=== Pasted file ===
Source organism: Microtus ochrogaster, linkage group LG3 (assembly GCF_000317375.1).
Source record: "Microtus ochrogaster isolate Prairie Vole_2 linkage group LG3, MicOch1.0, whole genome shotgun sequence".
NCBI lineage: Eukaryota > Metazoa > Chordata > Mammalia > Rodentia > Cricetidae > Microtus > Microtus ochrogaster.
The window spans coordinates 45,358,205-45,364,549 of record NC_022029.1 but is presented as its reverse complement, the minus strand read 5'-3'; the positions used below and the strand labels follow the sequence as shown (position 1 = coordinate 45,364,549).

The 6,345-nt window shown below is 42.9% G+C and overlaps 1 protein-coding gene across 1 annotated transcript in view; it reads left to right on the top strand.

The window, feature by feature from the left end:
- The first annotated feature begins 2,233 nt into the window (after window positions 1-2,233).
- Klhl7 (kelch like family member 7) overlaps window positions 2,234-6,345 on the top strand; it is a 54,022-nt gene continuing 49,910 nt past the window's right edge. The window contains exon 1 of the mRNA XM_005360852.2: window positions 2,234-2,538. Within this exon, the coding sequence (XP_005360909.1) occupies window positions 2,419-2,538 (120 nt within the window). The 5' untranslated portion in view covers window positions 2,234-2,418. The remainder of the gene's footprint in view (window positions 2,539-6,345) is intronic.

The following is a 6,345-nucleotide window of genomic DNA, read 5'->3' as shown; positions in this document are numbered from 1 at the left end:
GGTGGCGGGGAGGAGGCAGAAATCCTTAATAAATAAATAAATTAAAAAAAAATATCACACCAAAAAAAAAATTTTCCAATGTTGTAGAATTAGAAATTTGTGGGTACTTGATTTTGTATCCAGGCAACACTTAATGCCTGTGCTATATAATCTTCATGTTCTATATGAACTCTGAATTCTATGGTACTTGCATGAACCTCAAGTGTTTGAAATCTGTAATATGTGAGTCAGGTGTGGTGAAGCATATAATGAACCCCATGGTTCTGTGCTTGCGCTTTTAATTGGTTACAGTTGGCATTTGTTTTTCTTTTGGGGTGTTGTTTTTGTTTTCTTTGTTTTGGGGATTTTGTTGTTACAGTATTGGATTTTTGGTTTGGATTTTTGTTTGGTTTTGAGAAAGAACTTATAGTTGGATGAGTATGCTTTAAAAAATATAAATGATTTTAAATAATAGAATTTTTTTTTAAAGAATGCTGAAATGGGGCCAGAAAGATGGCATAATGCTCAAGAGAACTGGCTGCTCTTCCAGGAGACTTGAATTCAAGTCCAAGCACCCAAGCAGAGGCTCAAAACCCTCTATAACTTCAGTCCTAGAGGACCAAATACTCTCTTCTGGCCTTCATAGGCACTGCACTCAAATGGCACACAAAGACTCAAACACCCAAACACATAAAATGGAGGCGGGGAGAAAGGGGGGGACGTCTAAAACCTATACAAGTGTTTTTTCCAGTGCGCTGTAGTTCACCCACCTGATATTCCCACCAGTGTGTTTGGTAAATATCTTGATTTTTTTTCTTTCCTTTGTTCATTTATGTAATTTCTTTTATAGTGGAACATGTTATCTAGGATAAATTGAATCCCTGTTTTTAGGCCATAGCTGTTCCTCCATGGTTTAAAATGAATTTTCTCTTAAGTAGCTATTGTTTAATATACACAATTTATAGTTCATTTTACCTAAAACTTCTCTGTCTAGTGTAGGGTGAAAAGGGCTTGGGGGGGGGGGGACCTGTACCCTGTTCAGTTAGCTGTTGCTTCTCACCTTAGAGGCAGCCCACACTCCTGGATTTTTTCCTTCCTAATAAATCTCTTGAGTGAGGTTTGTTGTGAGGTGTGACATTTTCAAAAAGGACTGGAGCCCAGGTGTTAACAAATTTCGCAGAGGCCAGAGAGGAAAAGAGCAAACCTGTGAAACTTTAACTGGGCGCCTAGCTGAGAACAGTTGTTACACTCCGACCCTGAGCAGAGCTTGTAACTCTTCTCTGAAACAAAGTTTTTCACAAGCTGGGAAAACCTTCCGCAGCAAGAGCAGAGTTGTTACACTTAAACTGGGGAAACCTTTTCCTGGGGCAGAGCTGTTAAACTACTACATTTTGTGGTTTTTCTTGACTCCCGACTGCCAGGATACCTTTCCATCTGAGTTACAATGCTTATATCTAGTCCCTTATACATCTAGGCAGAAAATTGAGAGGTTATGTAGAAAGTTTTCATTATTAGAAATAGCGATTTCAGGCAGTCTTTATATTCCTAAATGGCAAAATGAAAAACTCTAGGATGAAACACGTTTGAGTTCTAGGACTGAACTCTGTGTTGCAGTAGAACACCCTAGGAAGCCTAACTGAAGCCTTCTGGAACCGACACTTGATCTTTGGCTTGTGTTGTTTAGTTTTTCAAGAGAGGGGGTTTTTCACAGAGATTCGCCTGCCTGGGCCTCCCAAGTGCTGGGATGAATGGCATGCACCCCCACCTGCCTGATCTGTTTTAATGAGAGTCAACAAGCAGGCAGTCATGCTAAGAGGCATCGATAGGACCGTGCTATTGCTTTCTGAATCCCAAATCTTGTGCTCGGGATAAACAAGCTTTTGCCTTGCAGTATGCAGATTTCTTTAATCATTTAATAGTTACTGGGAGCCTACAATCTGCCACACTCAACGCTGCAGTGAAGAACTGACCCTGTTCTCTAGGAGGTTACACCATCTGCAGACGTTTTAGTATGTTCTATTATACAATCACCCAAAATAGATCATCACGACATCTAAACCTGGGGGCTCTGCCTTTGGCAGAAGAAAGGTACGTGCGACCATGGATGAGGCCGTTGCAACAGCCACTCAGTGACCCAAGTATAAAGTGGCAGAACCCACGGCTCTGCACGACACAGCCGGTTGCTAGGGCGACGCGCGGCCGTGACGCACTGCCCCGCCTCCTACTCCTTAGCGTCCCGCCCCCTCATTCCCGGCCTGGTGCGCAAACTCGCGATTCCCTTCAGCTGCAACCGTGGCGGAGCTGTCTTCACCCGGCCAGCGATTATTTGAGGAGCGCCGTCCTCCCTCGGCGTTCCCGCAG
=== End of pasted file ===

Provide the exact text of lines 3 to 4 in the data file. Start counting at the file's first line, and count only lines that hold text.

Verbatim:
NCBI lineage: Eukaryota > Metazoa > Chordata > Mammalia > Rodentia > Cricetidae > Microtus > Microtus ochrogaster.
The window spans coordinates 45,358,205-45,364,549 of record NC_022029.1 but is presented as its reverse complement, the minus strand read 5'-3'; the positions used below and the strand labels follow the sequence as shown (position 1 = coordinate 45,364,549).